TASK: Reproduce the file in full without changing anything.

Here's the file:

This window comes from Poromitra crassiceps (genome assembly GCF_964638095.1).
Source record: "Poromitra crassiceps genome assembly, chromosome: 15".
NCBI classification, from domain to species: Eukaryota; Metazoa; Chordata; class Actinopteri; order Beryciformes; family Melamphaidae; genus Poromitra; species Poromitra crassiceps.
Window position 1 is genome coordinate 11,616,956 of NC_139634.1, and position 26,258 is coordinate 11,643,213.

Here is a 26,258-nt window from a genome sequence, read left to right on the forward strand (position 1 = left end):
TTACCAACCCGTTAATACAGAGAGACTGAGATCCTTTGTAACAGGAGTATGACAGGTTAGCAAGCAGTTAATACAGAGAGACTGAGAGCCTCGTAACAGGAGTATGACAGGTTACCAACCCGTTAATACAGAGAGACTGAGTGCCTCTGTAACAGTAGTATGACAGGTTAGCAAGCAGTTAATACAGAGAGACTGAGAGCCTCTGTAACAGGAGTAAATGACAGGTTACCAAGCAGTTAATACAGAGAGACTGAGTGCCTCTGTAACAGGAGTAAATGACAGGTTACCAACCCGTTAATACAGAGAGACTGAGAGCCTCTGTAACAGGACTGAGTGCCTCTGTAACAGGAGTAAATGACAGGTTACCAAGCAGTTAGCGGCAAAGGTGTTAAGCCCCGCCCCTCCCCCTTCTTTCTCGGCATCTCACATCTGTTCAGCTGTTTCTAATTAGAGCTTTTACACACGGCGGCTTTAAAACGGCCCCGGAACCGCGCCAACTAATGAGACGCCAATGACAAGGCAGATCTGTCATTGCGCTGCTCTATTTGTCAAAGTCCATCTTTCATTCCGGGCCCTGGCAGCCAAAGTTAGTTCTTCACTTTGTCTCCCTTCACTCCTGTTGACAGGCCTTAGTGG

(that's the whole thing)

This window comes from Poromitra crassiceps (genome assembly GCF_964638095.1).
Source record: "Poromitra crassiceps genome assembly, chromosome: 15".
NCBI classification, from domain to species: Eukaryota; Metazoa; Chordata; class Actinopteri; order Beryciformes; family Melamphaidae; genus Poromitra; species Poromitra crassiceps.
Window position 1 is genome coordinate 11,616,956 of NC_139634.1, and position 26,258 is coordinate 11,643,213.

Here is a 26,258-nt window from a genome sequence, read left to right on the forward strand (position 1 = left end):
TTACCAACCCGTTAATACAGAGAGACTGAGATCCTTTGTAACAGGAGTATGACAGGTTAGCAAGCAGTTAATACAGAGAGACTGAGAGCCTCGTAACAGGAGTATGACAGGTTACCAACCCGTTAATACAGAGAGACTGAGTGCCTCTGTAACAGTAGTATGACAGGTTAGCAAGCAGTTAATACAGAGAGACTGAGAGCCTCTGTAACAGGAGTAAATGACAGGTTACCAAGCAGTTAATACAGAGAGACTGAGTGCCTCTGTAACAGGAGTAAATGACAGGTTACCAACCCGTTAATACAGAGAGACTGAGAGCCTCTGTAACAGGACTGAGTGCCTCTGTAACAGGAGTAAATGACAGGTTACCAAGCAGTTAGCGGCAAAGGTGTTAAGCCCCGCCCCTCCCCCTTCTTTCTCGGCATCTCACATCTGTTCAGCTGTTTCTAATTAGAGCTTTTACACACGGCGGCTTTAAAACGGCCCCGGAACCGCGCCAACTAATGAGACGCCAATGACAAGGCAGATCTGTCATTGCGCTGCTCTATTTGTCAAAGTCCATCTTTCATTCCGGGCCCTGGCAGCCAAAGTTAGTTCTTCACTTTGTCTCCCTTCACTCCTGTTGACAGGCCTTAGTGG